Ford Reduces Debt by More Than $1.9 Billion in Convertible Bond Exchange

Ford Motor Co., seeking to regain an investment-grade credit rating, reduced its debt by more than $1.9 billion by paying investors in its convertible debt to swap their notes for shares.

Investors converted $554 million of 4.25 percent senior convertible notes due Dec. 15, 2036, and $1.99 billion of 4.25 percent senior convertible notes due Nov. 15, 2016, the company said today in a statement. The conversions lowered the debt in Ford’s automotive operations to $20.9 billion on a pro-forma basis, compared with about $19.8 billion in gross cash.

Ford has reduced its automotive operations’ debt by $12.8 billion this year, lowering annual interest costs by almost $1 billion. The company said today it will have more cash than debt by the end of the year as its auto operations remain profitable and its credit unit pays it a $1 billion dividend.

“Ford has sworn off debt,” said Joe Phillippi, principal of consulting firm AutoTrends Inc. in Short Hills, New Jersey. “They are building an armor-plated balance sheet for the inevitable next downturn, and they will benefit mightily as the market recovers and grows.”

Moody’s Investors Service rates Ford Ba2, the second level below investment grade, and Standard & Poor’s rates it B+, two steps lower. Ford lost its investment-grade ratings in 2005 as rising gasoline prices and falling truck sales led to $30 billion in losses from 2006 through 2008.

Photographer: Antoine Antoniol/Bloomberg

Lewis Booth, chief financial officer of Ford Motor Co. Close

Lewis Booth, chief financial officer of Ford Motor Co.

Close
Open
Photographer: Antoine Antoniol/Bloomberg

Lewis Booth, chief financial officer of Ford Motor Co.

Ford rose 25 cents, or 1.6 percent, to $15.95 at 4 p.m. in New York Stock Exchange composite trading. The shares have gained 60 percent this year.

Bond Price

Ford’s $1.8 billion of 7.45 percent notes due in July 2031 rose 0.375 cent to 108.625 cents on the dollar at 10 a.m. in New York, according to Trace, the bond-price reporting system of the Financial Industry Regulatory Authority.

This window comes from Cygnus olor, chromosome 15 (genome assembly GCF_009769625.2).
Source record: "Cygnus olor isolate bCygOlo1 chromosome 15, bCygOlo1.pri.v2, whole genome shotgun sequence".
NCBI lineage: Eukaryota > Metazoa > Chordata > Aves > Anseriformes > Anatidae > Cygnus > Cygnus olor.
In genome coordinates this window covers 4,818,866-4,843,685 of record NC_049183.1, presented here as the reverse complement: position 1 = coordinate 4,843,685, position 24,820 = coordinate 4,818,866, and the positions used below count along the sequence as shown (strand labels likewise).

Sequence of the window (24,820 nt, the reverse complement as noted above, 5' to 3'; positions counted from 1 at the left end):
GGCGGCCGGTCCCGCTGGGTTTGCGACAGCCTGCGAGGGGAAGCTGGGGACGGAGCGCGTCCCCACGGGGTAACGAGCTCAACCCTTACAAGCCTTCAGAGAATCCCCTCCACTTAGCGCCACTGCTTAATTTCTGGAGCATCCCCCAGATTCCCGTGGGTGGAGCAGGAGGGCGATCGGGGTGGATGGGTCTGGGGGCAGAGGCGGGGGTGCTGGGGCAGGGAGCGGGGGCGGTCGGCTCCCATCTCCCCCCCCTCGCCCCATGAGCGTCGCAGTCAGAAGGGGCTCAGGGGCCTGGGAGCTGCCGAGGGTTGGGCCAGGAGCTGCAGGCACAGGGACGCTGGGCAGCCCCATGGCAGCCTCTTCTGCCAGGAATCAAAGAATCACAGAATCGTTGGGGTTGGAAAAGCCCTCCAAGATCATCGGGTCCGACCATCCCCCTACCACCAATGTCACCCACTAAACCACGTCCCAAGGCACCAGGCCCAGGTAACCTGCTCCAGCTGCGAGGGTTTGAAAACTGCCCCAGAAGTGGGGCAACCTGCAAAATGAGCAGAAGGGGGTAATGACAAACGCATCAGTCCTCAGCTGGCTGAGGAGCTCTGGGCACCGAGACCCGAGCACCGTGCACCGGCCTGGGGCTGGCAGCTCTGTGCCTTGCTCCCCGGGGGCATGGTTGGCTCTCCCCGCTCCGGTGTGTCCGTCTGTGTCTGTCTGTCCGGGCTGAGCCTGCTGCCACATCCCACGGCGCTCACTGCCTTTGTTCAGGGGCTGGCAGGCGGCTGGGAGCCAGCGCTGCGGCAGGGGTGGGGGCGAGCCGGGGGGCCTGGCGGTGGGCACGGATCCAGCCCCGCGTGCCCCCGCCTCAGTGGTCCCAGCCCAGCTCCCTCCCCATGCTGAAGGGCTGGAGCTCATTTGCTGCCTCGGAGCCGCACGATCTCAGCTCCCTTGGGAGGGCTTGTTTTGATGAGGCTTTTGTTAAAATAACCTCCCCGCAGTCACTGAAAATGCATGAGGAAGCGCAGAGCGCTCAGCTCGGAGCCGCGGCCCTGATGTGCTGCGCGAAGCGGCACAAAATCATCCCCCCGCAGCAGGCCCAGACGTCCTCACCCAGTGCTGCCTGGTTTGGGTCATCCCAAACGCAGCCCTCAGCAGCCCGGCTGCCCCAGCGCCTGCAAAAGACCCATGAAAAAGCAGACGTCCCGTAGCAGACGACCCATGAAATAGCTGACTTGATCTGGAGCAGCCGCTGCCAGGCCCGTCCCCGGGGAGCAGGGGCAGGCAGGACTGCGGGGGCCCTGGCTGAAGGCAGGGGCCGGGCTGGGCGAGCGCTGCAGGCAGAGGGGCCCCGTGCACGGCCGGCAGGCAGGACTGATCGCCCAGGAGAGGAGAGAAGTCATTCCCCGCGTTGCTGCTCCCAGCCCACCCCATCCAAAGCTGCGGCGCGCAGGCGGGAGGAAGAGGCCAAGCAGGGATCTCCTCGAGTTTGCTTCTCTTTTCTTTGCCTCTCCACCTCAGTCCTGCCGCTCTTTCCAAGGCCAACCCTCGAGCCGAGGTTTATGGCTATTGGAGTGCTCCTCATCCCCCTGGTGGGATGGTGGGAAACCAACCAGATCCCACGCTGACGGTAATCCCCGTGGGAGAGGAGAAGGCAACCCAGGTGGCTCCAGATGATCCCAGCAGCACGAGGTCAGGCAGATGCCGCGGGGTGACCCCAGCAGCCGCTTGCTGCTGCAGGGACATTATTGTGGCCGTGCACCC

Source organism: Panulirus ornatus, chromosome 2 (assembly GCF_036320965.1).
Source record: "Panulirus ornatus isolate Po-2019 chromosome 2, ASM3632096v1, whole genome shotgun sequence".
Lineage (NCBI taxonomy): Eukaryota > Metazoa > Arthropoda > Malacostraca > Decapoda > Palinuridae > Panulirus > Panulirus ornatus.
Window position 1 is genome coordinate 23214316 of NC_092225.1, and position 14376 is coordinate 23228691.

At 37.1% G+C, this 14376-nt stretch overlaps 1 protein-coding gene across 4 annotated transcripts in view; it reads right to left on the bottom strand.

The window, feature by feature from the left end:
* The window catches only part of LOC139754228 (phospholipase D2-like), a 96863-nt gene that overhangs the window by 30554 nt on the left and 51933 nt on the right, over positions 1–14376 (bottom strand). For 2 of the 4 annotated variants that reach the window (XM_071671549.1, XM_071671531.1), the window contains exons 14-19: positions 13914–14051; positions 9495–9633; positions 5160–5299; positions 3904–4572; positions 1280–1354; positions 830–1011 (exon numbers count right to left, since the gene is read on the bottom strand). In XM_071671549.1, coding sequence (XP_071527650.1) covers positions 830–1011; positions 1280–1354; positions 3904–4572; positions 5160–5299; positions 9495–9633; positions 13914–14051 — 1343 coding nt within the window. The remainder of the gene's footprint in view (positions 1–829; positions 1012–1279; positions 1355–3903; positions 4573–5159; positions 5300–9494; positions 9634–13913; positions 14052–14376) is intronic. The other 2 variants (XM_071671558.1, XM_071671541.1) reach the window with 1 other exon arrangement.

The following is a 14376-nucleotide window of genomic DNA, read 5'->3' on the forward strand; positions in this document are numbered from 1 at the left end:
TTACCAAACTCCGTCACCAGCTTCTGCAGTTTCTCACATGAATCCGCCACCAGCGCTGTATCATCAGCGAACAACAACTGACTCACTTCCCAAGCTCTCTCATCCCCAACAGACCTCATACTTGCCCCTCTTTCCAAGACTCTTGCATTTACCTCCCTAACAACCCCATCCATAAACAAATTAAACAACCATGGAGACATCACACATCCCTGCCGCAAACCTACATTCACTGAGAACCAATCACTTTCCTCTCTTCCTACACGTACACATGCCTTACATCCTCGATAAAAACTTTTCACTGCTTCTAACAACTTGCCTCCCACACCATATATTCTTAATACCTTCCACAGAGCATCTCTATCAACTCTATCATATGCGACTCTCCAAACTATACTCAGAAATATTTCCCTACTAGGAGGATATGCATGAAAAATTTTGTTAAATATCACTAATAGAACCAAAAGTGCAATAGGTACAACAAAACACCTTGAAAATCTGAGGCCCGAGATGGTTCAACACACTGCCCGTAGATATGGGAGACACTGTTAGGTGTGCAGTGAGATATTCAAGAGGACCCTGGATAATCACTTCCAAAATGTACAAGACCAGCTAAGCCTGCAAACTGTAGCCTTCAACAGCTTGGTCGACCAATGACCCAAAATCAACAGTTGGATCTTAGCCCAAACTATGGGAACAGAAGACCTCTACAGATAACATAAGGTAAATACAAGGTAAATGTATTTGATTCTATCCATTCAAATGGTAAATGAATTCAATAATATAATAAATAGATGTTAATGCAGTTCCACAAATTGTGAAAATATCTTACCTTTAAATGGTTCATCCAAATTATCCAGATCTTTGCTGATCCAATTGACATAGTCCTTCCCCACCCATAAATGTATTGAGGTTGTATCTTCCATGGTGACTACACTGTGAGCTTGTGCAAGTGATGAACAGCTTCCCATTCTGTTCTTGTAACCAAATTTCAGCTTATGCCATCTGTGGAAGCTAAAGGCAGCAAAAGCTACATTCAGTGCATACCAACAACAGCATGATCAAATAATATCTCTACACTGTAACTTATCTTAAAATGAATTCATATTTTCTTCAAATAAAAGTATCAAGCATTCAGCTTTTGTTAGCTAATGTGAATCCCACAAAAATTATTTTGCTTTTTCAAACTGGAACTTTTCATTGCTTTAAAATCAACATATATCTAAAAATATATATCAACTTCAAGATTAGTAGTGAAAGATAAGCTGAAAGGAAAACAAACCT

Ford could return to an investment-grade credit rating in the first half of 2011, Phillippi said. Ford’s earnings power will be enhanced by cutting interest payments by almost $1 billion, he said.

“These successful conversion offers represent another significant step toward our goal of reducing our automotive debt and improving our balance sheet,” Chief Financial Officer Lewis Booth said in the statement.

The company said it would take a charge of about $960 million in the fourth quarter to account for the conversion offers.

Conversion Terms

Ford gave holders of the 2036 notes 108.6957 shares of common stock and a cash payment equal to $190 for every $1,000 in principal amount, along with accrued and unpaid interest. Ford gave holders of the 2016 notes 107.5269 shares and a cash payment equal to $215 for every $1,000 in principal amount, along with accrued and unpaid interest.

The conversions will save $180 million in annual interest expenses, Ford said. The shares issued in the offer had already been included in the Dearborn, Michigan-based automaker’s calculations of earnings per share since the beginning of 2010.

Ford, the only major U.S. automaker to avoid bankruptcy last year, earned $6.37 billion in the first nine months of the year, the most since 1998. New models such as the Fiesta subcompact and redesigned Taurus sedan have helped Ford’s U.S. sales rise 21 percent this year, almost twice the market’s gain of 11 percent.

Ford’s debt is no longer a competitive disadvantage versus General Motors Co. and Chrysler Group LLC, which had obligations extinguished in bankruptcy last year, Phillippi said.

“Ford’s debt doesn’t prevent them from doing anything,” Phillippi said. “This is going to make people feel even more positive about the Ford story.”

To contact the reporter on this story: Keith Naughton in Southfield, Michigan at Knaughton3@bloomberg.net

To contact the editor responsible for this story: Kevin Orland at korland@bloomberg.net.

Bloomberg reserves the right to edit or remove comments but is under no obligation to do so, or to explain individual moderation decisions.

Please enable JavaScript to view the comments powered by Disqus.